I'm having an identity crisis. Am I an AIDS activist, ready to question authority and demand high standards of service for those living with HIV/AIDS? Or am I a "resource" for the pharmaceutical industry, so that they might craft more effective community programs that will lead AIDS patients to "care."
And that care, no matter how they frame it or how sunny the smiles of their community liaisons, ideally would lead patients to their HIV drug product line.
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In this video episode of My Fabulous Disease, I take you along to a community advisory board meeting (CAB) for HIV drug manufacturer Janssen Therapeutics, formerly known as Tibotec. There was something about the cordial way in which the invited HIV advocates provided helpful feedback to the pharmaceutical executives that felt... a little strange.
Although I have agreed to keep the particulars of the meeting private, I will say that there were no fireworks on display - or any real antagonism to speak of. We advocates ("activists" seems like too strong a word) offered our best advice to Janssen, they appreciated it very much, lunch was served, and everyone left happy.
And I felt as if I had failed somehow. I had allowed the topics to be entirely in the hands of our hosts, and any issues that deserved discussion but were not on our elegantly typed agenda - educating patients about treatment risks, or, God forbid, drug pricing - were never discussed. I didn't feel like much of an activist. I felt like a focus group member.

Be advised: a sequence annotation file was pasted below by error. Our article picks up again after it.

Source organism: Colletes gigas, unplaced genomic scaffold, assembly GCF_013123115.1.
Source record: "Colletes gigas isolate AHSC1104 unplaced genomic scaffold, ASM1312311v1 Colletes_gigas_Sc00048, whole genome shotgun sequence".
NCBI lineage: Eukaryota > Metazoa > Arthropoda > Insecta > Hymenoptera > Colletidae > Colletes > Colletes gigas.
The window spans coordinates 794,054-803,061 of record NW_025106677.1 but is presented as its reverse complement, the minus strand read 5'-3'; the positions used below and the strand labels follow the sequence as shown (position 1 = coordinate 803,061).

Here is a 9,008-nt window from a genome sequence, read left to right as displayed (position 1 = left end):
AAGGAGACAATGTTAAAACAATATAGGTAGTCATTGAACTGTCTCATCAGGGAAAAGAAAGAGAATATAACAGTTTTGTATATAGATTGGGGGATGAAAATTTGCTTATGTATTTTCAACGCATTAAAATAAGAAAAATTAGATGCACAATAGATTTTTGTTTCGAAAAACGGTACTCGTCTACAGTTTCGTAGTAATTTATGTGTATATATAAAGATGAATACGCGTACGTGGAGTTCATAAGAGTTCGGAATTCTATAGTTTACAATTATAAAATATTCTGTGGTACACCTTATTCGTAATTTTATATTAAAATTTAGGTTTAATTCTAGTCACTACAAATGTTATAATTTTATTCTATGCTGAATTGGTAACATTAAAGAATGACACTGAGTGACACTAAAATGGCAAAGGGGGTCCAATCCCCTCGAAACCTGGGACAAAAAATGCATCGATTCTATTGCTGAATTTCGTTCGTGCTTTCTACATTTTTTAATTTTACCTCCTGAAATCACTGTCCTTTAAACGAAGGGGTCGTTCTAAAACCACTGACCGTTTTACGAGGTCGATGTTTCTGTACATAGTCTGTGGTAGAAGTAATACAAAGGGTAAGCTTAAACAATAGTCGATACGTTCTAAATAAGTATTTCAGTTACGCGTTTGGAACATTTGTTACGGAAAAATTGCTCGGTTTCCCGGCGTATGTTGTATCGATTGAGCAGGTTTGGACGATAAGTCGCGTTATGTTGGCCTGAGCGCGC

It's very possible that my attitude here is outdated. In the early days, we took to the streets because societal apathy and ignorance demanded it. We protested and threw red paint and otherwise shamed the pharmaceuticals into better medications, broader access and more community involvement. Those battles were waged (and largely succeeded) many years ago, while pharma has come through with an astounding arsenal of successful HIV medications.
Clearly, we have some common goals, chief among them HIV testing and access to treatment. And pharma has resources that community organizations could only dream of, so advising them on creating the best campaigns possible (to get tested, to "get into care") makes sense. So why was I so ambivalent?
Activism should make people uncomfortable. Just ask Larry Kramer. I watched the late, great Martin Delaney, founder of Project Inform, demand in similar meetings that more be done in terms of drug efficacy and proper data and experimental drug access. He made me very uncomfortable and I was on his side. Martin usually got what he wanted. And he wanted it for you and me.
At least, through this video, I get an opportunity to discuss some pressing concerns not covered in the community meeting. I question some basic assumptions, such as whether our hard work on the ADAP crisis is pulling attention and resources from the "big picture" of pharma drug pricing and generics, and I offer an indictment of our U.S. health care system for good measure.
There are still confrontations to have and tough arguments to make, and the agendas of advocates and pharma alike should always be questioned.